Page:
Liberal democracy and nuclear despotism: two ethical foreign policy dilemmas

Ethics and Global Politics 6 (3):155-174 (2013)
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Abstract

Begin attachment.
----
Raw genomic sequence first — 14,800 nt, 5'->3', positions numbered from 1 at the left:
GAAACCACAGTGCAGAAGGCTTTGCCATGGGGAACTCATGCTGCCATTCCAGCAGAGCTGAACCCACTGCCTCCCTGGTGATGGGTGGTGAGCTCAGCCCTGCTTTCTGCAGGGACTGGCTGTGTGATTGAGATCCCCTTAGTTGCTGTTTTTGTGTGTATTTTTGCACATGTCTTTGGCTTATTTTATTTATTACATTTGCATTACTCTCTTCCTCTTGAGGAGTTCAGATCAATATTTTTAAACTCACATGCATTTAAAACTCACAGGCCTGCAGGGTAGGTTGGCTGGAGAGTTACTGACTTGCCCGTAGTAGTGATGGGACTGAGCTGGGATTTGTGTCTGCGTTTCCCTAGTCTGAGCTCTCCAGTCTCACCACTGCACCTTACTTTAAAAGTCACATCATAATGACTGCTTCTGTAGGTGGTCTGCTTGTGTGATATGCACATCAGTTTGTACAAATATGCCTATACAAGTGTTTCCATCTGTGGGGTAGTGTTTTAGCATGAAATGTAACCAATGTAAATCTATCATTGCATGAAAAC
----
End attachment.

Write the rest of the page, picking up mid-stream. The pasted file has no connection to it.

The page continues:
This article advances a critical analysis of John Rawls’s justification of liberal democratic nuclear deterrence in the post-Cold War era as found in The Law of Peoples. Rawls’s justification overlooked how nuclear-armed liberal democracies are ensnared in two intransigent ethical dilemmas: one in which the mandate to secure liberal constitutionalism requires both the preservation and violation of important constitutional provisions in domestic affairs, and the other in which this same mandate requires both the preservation and violation of the liberal commitment to international legal arrangements and to the rule of law generally. On this view, the choice to violate constitutional provisions and international legal arrangements is evidence of nuclear despotism. Moreover, this choice does not imply that the ethical foreign policy dilemmas were resolved. Instead, it implies that the dilemmas force liberal democratic governments into implementing ethically paradoxical policy outcomes
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